I think I accidentally helped along an uprising of sorts at work. It hasn’t broken through yet, but the grumbling is getting louder.
When I returned to work after being on medical leave, I noticed a markedly different atmosphere. My library job, which I had loved so very much (where I actually had coworkers I could count as friends, of all things!), seemed to be coming to pieces. One of the supervisors–who was always very understanding with my “back pain” and found me things to do while I was pregnant other than lifting heavy boxes and sitting on the floor, shelving books–moved to a position at another library across town. Three new high-ranking librarians took her place. Basically, we lost one person who actually did something concrete and feasible, like dealing with patrons and helping assign tasks that needed to be done, and gained three new administrators who sit in offices and talk to one another. This made the very poorly paid front desk staff very angry.
After about a month of being ignored by everyone at work who I had once considered friends, I just about had a meltdown at work. The stress of being back there was worse than the grief from losing my child. One of my coworkers, who especially cares for me, asked me if I was getting counselling since that really helped her when her son died. She quickly followed that up with an apology for interfering in my personal affairs, just that she was worried about me since I didn’t want to talk about it. I was shocked. She explained that the supervisor had told them that my baby had died and that they weren’t to talk about it to me because I would be “too sad” and didn’t want to talk about it.
The last time my supervisor had a conversation with me was after I’d been air-lifted to the hospital and I was in labour letting her know I wouldn’t be in to work that day. I’ve told her absolutely nothing about my baby since.
I relayed that to my friend, and she was immediately shocked herself, then intensely angry that the supervisor lied. She told another coworker right there, “Did you know she did want to talk about it? That the supervisor lied to us about this whole thing?” The second coworker immediately apologised, “Oh, I am so sorry we didn’t say anything. We were only doing as we were told.”
My supervisor had instructed me, on three separate occasions from November to February, to keep quiet about being pregnant so no one at work would know about it. I didn’t have the emotional strength to defy her and defend myself, so I complied. She then told everyone not to talk to me about my baby.
It made the perfect situation for her to have 100% of the baby-related attention firmly centred on her, who miraculously turned out to be pregnant throughout this whole thing. She’s due next month.
I confronted the supervisor about it, and she told me to go talk to HR. So I did. Nothing got fixed. HR told me it was a “big misunderstanding” and clearly the supervisor hadn’t meant me any harm. I don’t buy it.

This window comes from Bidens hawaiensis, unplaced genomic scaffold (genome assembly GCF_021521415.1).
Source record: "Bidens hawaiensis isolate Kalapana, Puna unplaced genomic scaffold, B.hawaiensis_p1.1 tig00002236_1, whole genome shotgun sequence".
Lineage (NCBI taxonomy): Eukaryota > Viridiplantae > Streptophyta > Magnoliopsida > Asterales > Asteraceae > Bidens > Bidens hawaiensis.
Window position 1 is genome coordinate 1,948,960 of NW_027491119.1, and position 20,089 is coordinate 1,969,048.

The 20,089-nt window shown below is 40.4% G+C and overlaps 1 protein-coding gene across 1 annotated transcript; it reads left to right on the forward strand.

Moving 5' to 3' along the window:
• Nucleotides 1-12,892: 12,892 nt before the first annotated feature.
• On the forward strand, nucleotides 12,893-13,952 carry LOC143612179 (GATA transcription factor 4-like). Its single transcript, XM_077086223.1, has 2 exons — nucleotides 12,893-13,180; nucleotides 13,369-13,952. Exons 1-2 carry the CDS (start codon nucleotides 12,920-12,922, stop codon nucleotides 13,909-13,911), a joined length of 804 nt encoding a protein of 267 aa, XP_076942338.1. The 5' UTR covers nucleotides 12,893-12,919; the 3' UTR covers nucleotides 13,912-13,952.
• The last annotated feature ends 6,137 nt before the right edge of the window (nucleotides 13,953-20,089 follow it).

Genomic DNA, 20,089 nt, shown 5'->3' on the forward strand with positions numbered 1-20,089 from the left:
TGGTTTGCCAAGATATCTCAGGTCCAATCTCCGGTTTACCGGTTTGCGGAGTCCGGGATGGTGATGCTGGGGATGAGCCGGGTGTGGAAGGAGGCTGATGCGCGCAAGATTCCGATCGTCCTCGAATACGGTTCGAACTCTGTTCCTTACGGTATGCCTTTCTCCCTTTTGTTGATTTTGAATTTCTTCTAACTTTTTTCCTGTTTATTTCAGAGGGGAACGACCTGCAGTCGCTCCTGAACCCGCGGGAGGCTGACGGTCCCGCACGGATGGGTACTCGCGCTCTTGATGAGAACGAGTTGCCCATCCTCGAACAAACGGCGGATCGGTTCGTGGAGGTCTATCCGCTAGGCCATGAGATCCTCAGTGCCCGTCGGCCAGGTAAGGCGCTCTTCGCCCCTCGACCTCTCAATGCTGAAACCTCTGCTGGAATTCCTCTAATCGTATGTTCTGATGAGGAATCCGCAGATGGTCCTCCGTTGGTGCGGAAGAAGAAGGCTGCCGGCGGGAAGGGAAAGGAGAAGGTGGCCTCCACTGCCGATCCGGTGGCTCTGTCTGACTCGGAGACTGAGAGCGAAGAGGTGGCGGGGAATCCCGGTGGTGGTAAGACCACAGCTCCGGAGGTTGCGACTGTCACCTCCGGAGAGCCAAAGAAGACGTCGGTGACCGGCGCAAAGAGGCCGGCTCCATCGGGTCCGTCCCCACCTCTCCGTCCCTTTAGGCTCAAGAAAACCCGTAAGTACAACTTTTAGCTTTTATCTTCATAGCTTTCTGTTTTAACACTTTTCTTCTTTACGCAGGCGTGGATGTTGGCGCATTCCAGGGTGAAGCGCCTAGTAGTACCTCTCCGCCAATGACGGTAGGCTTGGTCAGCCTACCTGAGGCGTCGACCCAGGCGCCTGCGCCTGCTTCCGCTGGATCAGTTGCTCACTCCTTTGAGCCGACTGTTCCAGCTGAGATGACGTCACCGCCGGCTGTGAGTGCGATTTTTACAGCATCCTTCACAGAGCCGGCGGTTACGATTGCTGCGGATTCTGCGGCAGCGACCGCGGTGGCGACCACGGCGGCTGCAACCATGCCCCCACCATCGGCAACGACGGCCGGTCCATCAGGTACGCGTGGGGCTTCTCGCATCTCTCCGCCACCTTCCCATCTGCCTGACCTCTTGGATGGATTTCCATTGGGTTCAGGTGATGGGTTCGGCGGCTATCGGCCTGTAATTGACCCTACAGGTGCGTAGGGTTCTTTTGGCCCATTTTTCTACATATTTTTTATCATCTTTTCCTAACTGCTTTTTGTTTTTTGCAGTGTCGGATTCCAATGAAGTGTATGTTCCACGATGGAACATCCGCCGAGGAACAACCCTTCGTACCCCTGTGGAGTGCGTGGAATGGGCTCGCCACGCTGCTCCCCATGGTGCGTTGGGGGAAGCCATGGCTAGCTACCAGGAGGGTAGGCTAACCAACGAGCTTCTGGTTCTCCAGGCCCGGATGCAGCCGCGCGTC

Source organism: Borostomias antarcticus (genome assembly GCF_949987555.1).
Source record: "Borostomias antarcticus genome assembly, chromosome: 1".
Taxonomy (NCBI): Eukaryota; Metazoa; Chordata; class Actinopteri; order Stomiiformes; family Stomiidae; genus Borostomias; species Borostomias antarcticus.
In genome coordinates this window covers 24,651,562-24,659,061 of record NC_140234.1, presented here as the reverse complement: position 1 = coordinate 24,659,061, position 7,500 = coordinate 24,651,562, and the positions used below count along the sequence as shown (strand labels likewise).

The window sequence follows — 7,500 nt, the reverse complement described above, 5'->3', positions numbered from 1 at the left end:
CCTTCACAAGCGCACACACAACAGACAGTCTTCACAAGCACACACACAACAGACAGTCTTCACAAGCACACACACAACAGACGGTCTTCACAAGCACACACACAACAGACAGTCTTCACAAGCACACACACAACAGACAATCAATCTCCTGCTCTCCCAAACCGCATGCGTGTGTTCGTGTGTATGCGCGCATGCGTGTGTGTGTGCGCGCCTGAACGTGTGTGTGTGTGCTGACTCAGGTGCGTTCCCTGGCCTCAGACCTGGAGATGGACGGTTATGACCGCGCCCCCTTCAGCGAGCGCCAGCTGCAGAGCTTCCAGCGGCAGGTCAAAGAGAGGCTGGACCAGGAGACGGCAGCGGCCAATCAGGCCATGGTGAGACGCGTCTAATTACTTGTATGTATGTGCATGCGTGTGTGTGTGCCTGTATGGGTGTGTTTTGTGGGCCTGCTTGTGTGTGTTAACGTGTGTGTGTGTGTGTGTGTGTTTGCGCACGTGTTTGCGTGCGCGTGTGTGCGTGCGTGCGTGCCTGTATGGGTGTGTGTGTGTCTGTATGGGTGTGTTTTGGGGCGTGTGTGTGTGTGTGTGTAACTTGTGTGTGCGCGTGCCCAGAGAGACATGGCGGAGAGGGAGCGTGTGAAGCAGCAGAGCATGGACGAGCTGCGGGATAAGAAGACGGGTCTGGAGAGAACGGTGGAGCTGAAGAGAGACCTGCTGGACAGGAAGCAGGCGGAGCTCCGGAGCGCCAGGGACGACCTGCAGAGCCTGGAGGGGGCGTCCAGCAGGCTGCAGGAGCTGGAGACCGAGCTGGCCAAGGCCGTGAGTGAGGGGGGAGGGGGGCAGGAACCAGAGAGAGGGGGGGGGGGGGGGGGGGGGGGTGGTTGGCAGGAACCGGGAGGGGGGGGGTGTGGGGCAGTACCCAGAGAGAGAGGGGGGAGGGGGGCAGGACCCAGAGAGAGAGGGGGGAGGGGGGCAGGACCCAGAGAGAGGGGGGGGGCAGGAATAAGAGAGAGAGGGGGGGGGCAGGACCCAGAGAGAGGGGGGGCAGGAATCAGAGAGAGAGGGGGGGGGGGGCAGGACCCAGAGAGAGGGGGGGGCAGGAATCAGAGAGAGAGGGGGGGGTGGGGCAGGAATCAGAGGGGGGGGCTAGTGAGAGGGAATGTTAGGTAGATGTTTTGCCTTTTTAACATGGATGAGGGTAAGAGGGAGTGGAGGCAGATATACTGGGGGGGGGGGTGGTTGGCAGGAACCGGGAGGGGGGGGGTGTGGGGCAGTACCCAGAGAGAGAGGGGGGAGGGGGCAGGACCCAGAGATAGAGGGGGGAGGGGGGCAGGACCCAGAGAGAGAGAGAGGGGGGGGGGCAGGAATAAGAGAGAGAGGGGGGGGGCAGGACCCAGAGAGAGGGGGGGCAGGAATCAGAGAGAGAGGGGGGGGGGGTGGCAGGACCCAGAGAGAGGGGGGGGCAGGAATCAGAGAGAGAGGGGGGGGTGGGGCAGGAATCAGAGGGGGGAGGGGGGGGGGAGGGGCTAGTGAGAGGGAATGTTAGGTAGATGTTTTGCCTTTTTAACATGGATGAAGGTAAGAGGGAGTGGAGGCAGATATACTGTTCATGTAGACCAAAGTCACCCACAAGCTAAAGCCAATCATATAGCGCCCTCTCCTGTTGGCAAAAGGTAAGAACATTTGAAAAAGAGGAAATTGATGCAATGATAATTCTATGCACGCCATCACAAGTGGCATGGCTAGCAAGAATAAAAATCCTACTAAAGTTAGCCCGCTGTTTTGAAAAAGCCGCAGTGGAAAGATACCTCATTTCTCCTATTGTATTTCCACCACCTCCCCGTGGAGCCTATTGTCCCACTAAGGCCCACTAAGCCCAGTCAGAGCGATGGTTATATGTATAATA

A couple more weeks pass, and I talk to HR again. I say that if a wrong was done, it needs to be righted. Even an accidentally wrong statement made by a worker would be expected to be corrected and the offender apologise to the offended and those involved. Why was this any different? So she brought the supervisor in, we had a long, heated conversation that ended with her being instructed to, one on one, talk to every single employee and tell them they had “misunderstood” her since she had never said anything to anyone (her version).
At a meeting on Tuesday, the supervisor demanded to know who had started the rumour (after being told by HR to not talk about it in a meeting–only one on one). A couple of employees calmly replied that the supervisor herself had. She denied it, obviously. HR had informed her that what she had allegedly done was illegal. She’s afraid of losing her job.
In the aftermath, individual employees who cared about me have been angrily venting to me about her lies. How she lied that I didn’t want people to talk to me, how she’s lying now that she didn’t say it and it’s a “big misunderstanding.” I feel vindicated, knowing that I am not the crazy one, no matter what HR thinks.
Truly, if I had felt at liberty to talk about my pregnancy, do you think I would have kept silent? I spent a third of my life there–I value those women and their support and I longed for it. I also thought I would be in trouble if I defied the supervisor. I didn’t have strength to be defiant then. I do now.
So the subordinates are angry, and boldly so. I know nothing will be done, no wrongs righted, and life will go along just perfectly fine for the supervisor who stabbed me in the back after pretending to be a friend. She gets to brag about her unborn child to every single person she talks to. She denied me that joy.
Six months have passed, and I’ve never had those moments of joy and sorrow with my colleagues. I’ll never get them. Everything is past now–even though grief is still fresh for me, it will never be truly “new” again. Everything that goes on now is just scar tissue. I can’t take back those lost months.
“She’ll get hers,” my coworkers say. But I don’t want her to “get hers.” I want her to undid what she did to me–go back through the months and fix every wrong that happened and make it turn out differently. That’s what I want.
Obviously I won’t ever get that.
So instead we grumble and fume and think we can actually do something when we’re underpaid, undervalued, and powerless. If we stood up to the administration, the library would cease to run. But we won’t. We value our jobs; we’re expendable.
The sentiment reminds me a lot of this song, and the truth of our utter powerlessness to really fix the wrongs in the world, no matter how big our hearts are: